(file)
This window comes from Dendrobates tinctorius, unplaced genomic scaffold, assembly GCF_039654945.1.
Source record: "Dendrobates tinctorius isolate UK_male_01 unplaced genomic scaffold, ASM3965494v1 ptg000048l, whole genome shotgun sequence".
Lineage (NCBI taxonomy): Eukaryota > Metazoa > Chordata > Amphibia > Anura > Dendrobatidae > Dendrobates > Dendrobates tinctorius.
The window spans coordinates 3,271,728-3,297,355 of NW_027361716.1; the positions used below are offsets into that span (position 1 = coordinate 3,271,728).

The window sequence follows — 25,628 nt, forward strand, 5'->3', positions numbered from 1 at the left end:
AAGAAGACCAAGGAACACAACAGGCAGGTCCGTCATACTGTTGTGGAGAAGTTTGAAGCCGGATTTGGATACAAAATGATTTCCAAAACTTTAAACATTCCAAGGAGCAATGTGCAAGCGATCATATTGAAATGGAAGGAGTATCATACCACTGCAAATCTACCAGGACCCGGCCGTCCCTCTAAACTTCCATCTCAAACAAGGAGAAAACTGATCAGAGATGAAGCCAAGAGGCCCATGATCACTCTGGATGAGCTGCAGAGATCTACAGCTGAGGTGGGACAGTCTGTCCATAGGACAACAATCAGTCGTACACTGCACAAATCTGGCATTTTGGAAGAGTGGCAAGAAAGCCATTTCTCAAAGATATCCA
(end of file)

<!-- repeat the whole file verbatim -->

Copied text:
This window comes from Dendrobates tinctorius, unplaced genomic scaffold, assembly GCF_039654945.1.
Source record: "Dendrobates tinctorius isolate UK_male_01 unplaced genomic scaffold, ASM3965494v1 ptg000048l, whole genome shotgun sequence".
Lineage (NCBI taxonomy): Eukaryota > Metazoa > Chordata > Amphibia > Anura > Dendrobatidae > Dendrobates > Dendrobates tinctorius.
The window spans coordinates 3,271,728-3,297,355 of NW_027361716.1; the positions used below are offsets into that span (position 1 = coordinate 3,271,728).

The window sequence follows — 25,628 nt, forward strand, 5'->3', positions numbered from 1 at the left end:
AAGAAGACCAAGGAACACAACAGGCAGGTCCGTCATACTGTTGTGGAGAAGTTTGAAGCCGGATTTGGATACAAAATGATTTCCAAAACTTTAAACATTCCAAGGAGCAATGTGCAAGCGATCATATTGAAATGGAAGGAGTATCATACCACTGCAAATCTACCAGGACCCGGCCGTCCCTCTAAACTTCCATCTCAAACAAGGAGAAAACTGATCAGAGATGAAGCCAAGAGGCCCATGATCACTCTGGATGAGCTGCAGAGATCTACAGCTGAGGTGGGACAGTCTGTCCATAGGACAACAATCAGTCGTACACTGCACAAATCTGGCATTTTGGAAGAGTGGCAAGAAAGCCATTTCTCAAAGATATCCA